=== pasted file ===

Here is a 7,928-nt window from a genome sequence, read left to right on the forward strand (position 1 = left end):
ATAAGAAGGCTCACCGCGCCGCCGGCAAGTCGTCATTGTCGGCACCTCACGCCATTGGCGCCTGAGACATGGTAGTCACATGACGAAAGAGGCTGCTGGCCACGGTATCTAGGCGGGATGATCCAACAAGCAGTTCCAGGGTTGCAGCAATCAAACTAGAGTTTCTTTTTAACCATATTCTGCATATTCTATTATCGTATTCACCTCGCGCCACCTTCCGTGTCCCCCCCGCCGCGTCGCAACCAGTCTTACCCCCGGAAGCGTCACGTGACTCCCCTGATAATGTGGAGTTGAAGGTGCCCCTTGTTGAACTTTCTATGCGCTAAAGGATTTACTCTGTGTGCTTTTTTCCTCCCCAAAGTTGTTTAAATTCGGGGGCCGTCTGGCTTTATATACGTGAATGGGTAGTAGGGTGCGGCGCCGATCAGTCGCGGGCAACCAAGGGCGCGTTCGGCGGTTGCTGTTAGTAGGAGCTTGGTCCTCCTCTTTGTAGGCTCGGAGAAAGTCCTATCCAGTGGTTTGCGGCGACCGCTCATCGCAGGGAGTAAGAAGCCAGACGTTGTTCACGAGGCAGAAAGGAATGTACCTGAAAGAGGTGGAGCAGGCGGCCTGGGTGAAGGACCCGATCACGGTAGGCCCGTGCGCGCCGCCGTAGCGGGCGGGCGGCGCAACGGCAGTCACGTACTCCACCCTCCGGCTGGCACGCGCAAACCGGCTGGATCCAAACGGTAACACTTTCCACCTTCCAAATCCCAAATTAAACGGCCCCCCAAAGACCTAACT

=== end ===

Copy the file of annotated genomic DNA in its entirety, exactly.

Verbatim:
Here is a 7,928-nt window from a genome sequence, read left to right on the forward strand (position 1 = left end):
ATAAGAAGGCTCACCGCGCCGCCGGCAAGTCGTCATTGTCGGCACCTCACGCCATTGGCGCCTGAGACATGGTAGTCACATGACGAAAGAGGCTGCTGGCCACGGTATCTAGGCGGGATGATCCAACAAGCAGTTCCAGGGTTGCAGCAATCAAACTAGAGTTTCTTTTTAACCATATTCTGCATATTCTATTATCGTATTCACCTCGCGCCACCTTCCGTGTCCCCCCCGCCGCGTCGCAACCAGTCTTACCCCCGGAAGCGTCACGTGACTCCCCTGATAATGTGGAGTTGAAGGTGCCCCTTGTTGAACTTTCTATGCGCTAAAGGATTTACTCTGTGTGCTTTTTTCCTCCCCAAAGTTGTTTAAATTCGGGGGCCGTCTGGCTTTATATACGTGAATGGGTAGTAGGGTGCGGCGCCGATCAGTCGCGGGCAACCAAGGGCGCGTTCGGCGGTTGCTGTTAGTAGGAGCTTGGTCCTCCTCTTTGTAGGCTCGGAGAAAGTCCTATCCAGTGGTTTGCGGCGACCGCTCATCGCAGGGAGTAAGAAGCCAGACGTTGTTCACGAGGCAGAAAGGAATGTACCTGAAAGAGGTGGAGCAGGCGGCCTGGGTGAAGGACCCGATCACGGTAGGCCCGTGCGCGCCGCCGTAGCGGGCGGGCGGCGCAACGGCAGTCACGTACTCCACCCTCCGGCTGGCACGCGCAAACCGGCTGGATCCAAACGGTAACACTTTCCACCTTCCAAATCCCAAATTAAACGGCCCCCCAAAGACCTAACT